"Tyler was quiet for most of the playoffs. He's a tremendous package of skill and speed, so yes it will go north," Chiarelli said. "His game is more conducive to that. The ice on both sides of them, when he's in the middle, he will have to play defensively there as he did here. Lindy [Ruff] likes to take care of his own end, so that won't change, as far as that responsibility. In fact it'll be more, as a center man you have more defensive responsibility down low. Jimmy likes Tyler. Loves Tyler as a player. He's followed him a long time being in Detroit when Tyler was in Plymouth, so it was a good fit for them."
Seguin's offensive production drastically declined during the Stanley Cup playoffs. He had only one goal in 22 games in the postseason. When asked how he felt about playing in Dallas and what he learned during his time in Boston, Seguin said: "It's a refreshing feeling I get to go and start from scratch with a new organization, a new home. Whether it's on or off the ice I definitely want to succeed in the expectations that are given towards me."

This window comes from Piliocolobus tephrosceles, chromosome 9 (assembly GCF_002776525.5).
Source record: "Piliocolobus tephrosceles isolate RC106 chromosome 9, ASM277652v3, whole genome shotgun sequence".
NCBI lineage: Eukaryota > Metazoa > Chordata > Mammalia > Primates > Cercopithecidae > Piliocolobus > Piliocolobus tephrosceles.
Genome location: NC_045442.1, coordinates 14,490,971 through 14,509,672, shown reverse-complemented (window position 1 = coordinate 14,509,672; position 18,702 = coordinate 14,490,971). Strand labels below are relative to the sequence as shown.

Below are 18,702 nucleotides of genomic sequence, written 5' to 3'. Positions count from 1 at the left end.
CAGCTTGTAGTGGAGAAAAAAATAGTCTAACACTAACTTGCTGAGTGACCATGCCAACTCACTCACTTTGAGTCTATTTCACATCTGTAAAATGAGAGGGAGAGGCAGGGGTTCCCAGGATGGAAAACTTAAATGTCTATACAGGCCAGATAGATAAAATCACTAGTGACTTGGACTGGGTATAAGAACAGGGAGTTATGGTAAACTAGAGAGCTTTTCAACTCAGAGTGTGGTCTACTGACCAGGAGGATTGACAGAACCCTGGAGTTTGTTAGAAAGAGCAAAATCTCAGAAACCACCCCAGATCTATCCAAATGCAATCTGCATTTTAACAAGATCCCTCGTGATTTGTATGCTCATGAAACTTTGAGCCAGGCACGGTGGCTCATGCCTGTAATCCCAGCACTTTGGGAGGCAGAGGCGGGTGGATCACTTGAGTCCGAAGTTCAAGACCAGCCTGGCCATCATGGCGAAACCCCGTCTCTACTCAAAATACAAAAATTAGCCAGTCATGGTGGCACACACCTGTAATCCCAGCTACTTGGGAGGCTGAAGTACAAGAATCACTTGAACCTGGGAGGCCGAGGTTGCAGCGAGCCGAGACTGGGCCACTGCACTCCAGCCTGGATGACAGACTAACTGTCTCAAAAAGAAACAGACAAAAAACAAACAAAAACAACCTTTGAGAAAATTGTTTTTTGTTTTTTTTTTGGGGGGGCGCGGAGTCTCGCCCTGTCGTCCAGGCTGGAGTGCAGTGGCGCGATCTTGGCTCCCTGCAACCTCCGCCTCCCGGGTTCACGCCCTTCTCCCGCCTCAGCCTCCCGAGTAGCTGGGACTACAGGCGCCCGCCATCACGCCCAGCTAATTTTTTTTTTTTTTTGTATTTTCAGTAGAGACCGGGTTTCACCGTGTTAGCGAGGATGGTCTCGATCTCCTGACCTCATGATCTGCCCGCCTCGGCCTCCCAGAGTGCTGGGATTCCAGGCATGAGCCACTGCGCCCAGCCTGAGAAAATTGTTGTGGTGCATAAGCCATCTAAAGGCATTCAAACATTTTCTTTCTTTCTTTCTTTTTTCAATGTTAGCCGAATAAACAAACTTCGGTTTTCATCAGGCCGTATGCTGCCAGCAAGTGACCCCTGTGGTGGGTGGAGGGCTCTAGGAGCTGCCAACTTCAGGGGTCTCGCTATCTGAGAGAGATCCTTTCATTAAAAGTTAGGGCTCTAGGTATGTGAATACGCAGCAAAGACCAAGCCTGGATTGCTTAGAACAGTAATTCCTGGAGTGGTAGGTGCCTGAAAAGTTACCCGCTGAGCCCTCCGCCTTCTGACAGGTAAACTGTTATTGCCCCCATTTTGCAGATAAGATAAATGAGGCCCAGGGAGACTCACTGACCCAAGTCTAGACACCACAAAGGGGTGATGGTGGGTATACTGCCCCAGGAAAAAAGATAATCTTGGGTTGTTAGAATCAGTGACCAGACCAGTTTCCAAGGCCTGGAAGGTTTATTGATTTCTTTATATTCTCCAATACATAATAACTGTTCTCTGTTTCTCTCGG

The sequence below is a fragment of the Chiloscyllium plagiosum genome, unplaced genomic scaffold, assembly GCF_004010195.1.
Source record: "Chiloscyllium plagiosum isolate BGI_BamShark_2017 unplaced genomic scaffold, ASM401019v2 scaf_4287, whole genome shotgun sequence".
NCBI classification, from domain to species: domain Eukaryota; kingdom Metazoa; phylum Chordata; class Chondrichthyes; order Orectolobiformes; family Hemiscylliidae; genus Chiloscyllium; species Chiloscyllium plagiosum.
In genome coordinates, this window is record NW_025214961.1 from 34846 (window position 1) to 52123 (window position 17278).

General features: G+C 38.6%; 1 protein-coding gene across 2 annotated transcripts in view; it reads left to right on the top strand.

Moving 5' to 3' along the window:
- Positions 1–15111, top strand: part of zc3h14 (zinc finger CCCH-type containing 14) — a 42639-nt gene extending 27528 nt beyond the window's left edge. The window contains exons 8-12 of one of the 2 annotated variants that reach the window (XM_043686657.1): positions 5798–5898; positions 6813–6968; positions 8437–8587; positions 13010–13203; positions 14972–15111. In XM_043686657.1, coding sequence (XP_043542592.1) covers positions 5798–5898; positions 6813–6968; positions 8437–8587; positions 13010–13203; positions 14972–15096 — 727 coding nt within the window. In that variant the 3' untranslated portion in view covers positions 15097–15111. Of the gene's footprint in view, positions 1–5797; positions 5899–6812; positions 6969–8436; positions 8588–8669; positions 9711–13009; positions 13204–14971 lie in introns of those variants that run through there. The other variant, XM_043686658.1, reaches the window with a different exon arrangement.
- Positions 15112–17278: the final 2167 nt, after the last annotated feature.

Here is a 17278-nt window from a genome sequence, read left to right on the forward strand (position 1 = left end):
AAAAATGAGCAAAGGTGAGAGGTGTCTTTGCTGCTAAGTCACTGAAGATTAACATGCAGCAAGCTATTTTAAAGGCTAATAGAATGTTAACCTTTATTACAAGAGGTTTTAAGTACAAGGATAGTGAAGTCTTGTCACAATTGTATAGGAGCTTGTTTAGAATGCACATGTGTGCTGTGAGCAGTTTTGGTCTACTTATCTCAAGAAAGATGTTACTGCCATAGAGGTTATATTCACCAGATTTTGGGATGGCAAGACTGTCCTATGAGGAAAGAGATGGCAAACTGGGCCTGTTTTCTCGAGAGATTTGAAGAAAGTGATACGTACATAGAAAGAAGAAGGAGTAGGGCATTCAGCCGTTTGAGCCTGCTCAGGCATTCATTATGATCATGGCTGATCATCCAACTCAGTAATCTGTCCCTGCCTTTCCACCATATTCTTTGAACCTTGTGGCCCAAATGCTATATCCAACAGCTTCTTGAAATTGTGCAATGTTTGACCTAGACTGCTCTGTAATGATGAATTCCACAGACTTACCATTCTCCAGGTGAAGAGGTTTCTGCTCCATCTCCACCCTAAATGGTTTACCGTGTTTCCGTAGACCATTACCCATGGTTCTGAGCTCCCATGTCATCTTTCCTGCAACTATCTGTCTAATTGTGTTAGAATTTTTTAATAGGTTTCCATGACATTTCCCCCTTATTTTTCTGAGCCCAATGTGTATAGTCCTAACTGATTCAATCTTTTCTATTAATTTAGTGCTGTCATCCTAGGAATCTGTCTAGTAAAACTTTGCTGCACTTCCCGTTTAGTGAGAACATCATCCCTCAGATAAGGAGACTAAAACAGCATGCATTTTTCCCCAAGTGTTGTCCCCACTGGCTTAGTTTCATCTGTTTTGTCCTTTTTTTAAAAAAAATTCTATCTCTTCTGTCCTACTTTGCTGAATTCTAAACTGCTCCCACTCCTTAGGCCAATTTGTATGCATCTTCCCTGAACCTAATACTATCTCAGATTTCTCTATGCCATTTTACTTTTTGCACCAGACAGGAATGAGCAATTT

Joining Seguin in Dallas will be Peverley, who was also part of the deal.
"I think Tyler was under the microscope here in Boston and I've heard a lot of things in the past 24 hours about Tyler that I don't think is true and it's unfortunate that it's coming to people talking like that," Peverley said. "He works very hard. He's gotten a lot more mature in the years I've known him. He commits himself to the game and getting better. I don't see any reason why he can't continue to improve all the time. He works very hard and he's a committed individual and it's going to be no different going forward. For Boston to let him go at a young age, I'm sure he's going to be really motivated to do well. I'm excited for him because it's new start, a fresh start and I'm sure he's excited."
"Well, he's a good two-way player," Chiarelli said of Eriksson. "He knows where to find the spots to score. Has a good shot, good release from either side, can play on the PP. ... He can play the right side, and he has left-shot skill. He spreads out your power play. He's a fast and a good two-way player. There's a lot of his game that fits into how we play."